Don’t Touch the Bananas


I learned a lot of my meagre organisational design and development skills through the mentorship of a great friend, Tim Dalmau.

Tim has taught many of the world’s great company leaders about how cultures really work. He teaches that cultures lie deep within all organisations. They are immensely hard to alter. This is because altering them involves trying to meddle with their identities: who they are, what their meaning in life is and so on.

From this perspective “Culture Change” and “Business Transformation” programs can be seen for what they really are: attempts to change practices but which won’t alter the underlying culture in any enduring way.

Just how hard it is to “change” cultures can be seen from the famous Apes In The Cage experiment, reported widely some years ago.

The research involved putting a monkey in a cage with a bunch of bananas. The monkey grabbed bananas and ate them, until the bunch was electrified. The monkey of course recoiled, tried again, got a shock and eventually sat in the corner. Another monkey was added. The first one tried to stop the second one from doing what monkeys do: eat the bananas. Eventually the second one touched the bananas and of course got a shock. It retreated too.

Then a third monkey was added and the first two succeeded in preventing the third from touching the bananas at all.

A fourth was added. The first three also stopped the fourth. (Just to recap: we now have two monkeys that have had direct experience of the shock and one that hasn’t but joins in transmitting the knowledge of the first two to the fourth monkey.)

Then they take the first out and add a fifth. Same story: don’t touch the bananas.

Then they take out the remaining monkeys one by one, adding in new monkeys, in the meantime having turned off the shock. No new monkeys touch the bananas, even though every instinct tells them to!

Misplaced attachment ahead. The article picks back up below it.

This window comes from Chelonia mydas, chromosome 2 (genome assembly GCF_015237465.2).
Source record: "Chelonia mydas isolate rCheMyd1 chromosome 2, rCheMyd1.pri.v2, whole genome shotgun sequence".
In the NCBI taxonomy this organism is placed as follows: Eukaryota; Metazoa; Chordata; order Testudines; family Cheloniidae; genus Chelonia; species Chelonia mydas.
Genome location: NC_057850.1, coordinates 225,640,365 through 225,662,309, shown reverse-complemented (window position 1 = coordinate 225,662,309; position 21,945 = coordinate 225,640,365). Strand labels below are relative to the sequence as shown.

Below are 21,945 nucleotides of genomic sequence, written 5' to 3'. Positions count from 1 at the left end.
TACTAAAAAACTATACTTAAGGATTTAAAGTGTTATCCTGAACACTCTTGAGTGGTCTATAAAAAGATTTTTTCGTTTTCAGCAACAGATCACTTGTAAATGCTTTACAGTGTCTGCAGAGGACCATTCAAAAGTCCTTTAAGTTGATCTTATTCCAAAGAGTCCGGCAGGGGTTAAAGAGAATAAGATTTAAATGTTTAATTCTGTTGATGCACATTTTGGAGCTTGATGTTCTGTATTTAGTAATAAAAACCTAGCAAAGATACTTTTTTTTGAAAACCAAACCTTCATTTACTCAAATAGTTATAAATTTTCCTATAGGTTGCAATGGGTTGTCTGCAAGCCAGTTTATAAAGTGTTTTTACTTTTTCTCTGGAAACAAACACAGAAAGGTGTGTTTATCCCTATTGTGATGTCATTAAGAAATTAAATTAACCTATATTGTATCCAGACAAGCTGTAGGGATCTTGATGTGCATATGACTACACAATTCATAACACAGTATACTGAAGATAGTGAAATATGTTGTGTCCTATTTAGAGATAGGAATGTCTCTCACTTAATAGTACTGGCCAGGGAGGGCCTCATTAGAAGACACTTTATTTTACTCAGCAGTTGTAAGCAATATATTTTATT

The experiment shows how culture is created, how it survives and how pervasive it is. It doesn’t intuitively matter that the research was later found not to be real, because we can all relate to experiences from real life in organisations that back up the “research.”

Tim also teaches that for every complex problem there is usually a simple solution…and it is usually wrong! It would be tempting to think that the Volkswagen debacle can be explained in simple terms. However, I can’t help but think that underneath all the duplicity, lying, fear, cover-ups, insincere apologies and the like there lies a cultural basis for what happened. Somewhere in the early history of that great company, someone in leadership experienced a lack of integrity in his dealings with others. That so called leader “taught” others that it was OK not to be true to one’s word, presumably if it served the company’s financial goals. And so the culture of “espoused integrity” but “no-integrity-in-action” has continued to the present day.

Regular posters to blogs lament these kinds of cultures and practices in modern workplaces. Organisational leaders who want to tap wisdom need organisational design and development advice that goes to the deep roots of how organisations really run.

The Leadership Foundation is Brisbane-based and runs events where leaders explore the implications of these great kinds of issues for their own leadership. In a safe environment, leaders develop their understanding of how leadership actually works and how to navigate potentially explosive situations like the Volkswagen case, before they happen. You are most welcome to join us.

By Ian Sampson : Ian is a Cause & Effective Associate. If you are facing obstacles as an executive, CEO or Director contact Ian for a no-obligation exploratory chat about how coaching can offer new ways forward.

About B-Cause

B-Cause is published by Cause and Effective. We help good causes find and attract effective leaders.

Thats our take on things. Over to you, please add to the discussion.

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